This book explores the vital role of the imagination in today's complex climates--cultural, environmental, political, racial, religious, spiritual, intellectual, etc. It asks: What contribution do the arts make in a world facing the impacts of globalism, climate change, pandemics, and losses of culture? What wisdom and insight, and orientation for birthing hope and action in the world, do the arts offer to religious faith and to theological reflection?
These essays, poems, and short reflections--written by art practitioners and academics from a diversity of cultures and religious traditions--demonstrate the complex cross-cultural nature of this conversation, examining critical questions in dialogue with various art forms and practices, and offering a way of understanding how the human imagination is formed, sustained, employed, and expanded. Marked by beauty and wonder, as well as incisive critique, it is a unique collection that brings unexpected voices into a global conversation about imagining human futures.
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About the Author
Rod Pattenden is an adjunct fellow with the Australian Centre for Christianity and Culture.
What People are Saying About This
“This is an extraordinarily energetic—and imaginative!—collection of essays and artistic initiatives. It is, in multiple senses, a collection ‘for our time,’ and opens up a range of fresh futures for the ever-growing interchange between theology and the arts.”
—Jeremy Begbie, Duke University
“Rising phoenix-like from a COVID-19-canceled conference, Imagination in an Age of Crisis is a collection of fine essays, poems, reflections, visual artworks, and more responding to the sort of questions that have been playing on our minds. Are the arts a luxury we can ill afford in a time of pandemic? What role does imagination play in building hope? . . . This is a book to be savored, shared, and discussed. All that is missing is the soundtrack!”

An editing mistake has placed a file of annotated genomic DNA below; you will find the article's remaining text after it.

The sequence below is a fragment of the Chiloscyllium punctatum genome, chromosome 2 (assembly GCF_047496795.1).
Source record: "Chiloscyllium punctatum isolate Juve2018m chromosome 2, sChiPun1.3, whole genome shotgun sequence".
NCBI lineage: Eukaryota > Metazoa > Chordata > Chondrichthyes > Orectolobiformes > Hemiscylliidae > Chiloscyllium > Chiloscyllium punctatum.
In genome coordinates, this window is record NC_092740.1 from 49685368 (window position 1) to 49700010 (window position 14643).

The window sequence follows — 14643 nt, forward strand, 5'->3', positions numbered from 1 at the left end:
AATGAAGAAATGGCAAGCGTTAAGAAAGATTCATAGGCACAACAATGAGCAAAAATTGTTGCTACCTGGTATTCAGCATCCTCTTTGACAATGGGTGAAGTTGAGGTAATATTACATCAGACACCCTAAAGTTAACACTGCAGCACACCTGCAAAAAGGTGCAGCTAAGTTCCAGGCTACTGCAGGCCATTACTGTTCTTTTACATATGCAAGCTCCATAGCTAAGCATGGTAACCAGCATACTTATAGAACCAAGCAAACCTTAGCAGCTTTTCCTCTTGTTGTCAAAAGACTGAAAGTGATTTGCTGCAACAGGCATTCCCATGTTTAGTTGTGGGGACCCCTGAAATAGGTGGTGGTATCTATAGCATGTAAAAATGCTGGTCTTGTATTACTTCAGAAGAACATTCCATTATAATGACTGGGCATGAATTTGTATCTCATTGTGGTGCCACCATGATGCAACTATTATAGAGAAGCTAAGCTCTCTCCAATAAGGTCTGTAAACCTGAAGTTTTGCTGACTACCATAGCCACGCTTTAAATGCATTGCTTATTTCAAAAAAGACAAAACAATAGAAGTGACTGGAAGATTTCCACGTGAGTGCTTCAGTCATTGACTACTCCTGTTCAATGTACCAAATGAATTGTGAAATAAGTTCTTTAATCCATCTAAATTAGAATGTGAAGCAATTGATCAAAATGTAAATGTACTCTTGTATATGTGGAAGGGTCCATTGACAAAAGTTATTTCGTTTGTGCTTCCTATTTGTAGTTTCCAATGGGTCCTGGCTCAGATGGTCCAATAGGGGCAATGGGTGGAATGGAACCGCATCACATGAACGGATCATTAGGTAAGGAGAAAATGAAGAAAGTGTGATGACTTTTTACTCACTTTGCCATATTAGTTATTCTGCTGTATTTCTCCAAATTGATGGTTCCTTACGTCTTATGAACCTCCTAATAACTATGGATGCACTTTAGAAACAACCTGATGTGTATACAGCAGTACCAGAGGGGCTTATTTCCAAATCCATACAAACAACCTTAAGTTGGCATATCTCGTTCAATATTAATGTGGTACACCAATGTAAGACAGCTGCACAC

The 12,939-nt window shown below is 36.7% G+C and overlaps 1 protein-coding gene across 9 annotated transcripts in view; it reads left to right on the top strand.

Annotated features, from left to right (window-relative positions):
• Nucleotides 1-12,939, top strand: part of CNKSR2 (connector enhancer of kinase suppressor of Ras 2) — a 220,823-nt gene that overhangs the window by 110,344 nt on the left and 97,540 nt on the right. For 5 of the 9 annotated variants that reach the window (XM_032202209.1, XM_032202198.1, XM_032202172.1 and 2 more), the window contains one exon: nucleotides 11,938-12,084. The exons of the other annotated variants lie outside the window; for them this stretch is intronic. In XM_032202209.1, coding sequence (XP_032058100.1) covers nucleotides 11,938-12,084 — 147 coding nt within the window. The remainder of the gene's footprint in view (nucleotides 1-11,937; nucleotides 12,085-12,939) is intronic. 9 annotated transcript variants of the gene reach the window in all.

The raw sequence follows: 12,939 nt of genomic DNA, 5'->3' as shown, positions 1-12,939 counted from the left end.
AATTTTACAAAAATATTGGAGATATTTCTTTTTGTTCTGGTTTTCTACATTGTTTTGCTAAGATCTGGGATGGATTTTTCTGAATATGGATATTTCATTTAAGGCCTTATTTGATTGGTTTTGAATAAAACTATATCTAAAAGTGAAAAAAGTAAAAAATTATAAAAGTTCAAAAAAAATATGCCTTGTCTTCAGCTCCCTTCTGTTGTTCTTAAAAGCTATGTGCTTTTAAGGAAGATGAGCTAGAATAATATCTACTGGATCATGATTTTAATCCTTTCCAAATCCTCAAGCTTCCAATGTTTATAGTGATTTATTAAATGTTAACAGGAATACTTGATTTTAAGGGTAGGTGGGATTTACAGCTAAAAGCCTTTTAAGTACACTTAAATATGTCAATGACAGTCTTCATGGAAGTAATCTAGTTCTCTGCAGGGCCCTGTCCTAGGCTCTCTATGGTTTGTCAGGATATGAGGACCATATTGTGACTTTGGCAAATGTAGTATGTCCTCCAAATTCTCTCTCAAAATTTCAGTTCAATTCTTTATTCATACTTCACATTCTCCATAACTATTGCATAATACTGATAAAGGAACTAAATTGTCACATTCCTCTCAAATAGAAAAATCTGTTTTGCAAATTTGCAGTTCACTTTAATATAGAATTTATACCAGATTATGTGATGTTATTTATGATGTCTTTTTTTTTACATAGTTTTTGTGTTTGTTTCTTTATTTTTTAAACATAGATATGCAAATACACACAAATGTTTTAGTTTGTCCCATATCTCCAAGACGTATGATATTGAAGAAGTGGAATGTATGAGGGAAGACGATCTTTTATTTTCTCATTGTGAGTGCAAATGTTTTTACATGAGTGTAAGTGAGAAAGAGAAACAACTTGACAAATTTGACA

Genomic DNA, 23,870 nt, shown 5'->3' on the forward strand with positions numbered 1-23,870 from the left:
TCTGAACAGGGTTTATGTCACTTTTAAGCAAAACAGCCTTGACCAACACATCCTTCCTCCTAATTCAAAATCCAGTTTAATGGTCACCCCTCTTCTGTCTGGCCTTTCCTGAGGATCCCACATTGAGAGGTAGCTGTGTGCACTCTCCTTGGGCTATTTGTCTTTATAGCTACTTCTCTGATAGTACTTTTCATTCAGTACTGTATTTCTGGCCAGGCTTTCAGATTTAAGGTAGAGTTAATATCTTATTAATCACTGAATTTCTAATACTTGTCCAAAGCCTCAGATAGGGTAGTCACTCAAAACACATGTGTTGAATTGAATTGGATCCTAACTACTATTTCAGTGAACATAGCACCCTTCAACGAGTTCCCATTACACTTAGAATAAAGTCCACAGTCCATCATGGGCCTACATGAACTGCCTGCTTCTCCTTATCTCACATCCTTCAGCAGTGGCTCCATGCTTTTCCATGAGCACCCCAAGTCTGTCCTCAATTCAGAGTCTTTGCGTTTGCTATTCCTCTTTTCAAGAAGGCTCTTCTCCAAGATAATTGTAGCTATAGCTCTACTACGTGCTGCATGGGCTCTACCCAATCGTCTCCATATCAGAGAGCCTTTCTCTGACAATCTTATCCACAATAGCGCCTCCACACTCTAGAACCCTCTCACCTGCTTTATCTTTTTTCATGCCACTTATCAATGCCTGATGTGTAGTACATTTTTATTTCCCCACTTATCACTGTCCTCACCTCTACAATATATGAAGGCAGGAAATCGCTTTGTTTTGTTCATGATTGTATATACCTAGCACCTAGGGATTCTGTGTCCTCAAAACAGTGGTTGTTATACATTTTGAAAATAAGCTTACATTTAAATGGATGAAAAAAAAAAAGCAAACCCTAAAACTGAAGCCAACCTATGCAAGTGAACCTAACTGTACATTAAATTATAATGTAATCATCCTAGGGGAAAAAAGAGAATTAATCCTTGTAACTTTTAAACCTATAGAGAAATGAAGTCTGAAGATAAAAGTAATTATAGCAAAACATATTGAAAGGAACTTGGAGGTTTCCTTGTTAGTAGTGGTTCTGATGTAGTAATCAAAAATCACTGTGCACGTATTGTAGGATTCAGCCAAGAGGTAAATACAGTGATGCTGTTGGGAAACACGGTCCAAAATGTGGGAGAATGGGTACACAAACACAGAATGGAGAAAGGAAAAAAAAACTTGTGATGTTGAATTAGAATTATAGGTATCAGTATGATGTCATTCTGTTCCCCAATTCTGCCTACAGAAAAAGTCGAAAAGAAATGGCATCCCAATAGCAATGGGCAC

—Jane Foulcher, Charles Sturt University
“This impressive collection ranges widely in its offering of imaginative responses to threat and suffering. Some deeply affecting presentations of poetry and visual art are set alongside more conventional theological reflection on figures as diverse as Samuel Beckett and Ai Weiwei, or Aboriginal art and African American folk religion. Best digested gradually, it provides a rich feast of insights along the way.”
—David Brown, University of St Andrews
“This remarkable collection of pieces succeeds in showing how imagination can create alternative modes of living and being at a time of crisis. Jason Goroncy's opening contribution, claiming a place for revelation, or ‘fresh vision,’ in both art and theology, impressively sets the tone for what follows, where the editors skillfully bring together practitioners and theorists to demonstrate convincingly how imagination is formed and offers hope for our future.”
—Paul Fiddes, University of Oxford
“Goroncy and Pattenden have assembled a remarkable collection of reflections on the power of the imagination to instill hope and meaning in disturbing times. . . . This volume is a breath of fresh air. It will leave the reader with an abiding sense of what it means to be a human being in a world beloved of God.”
—Stephen Pickard, Charles Sturt University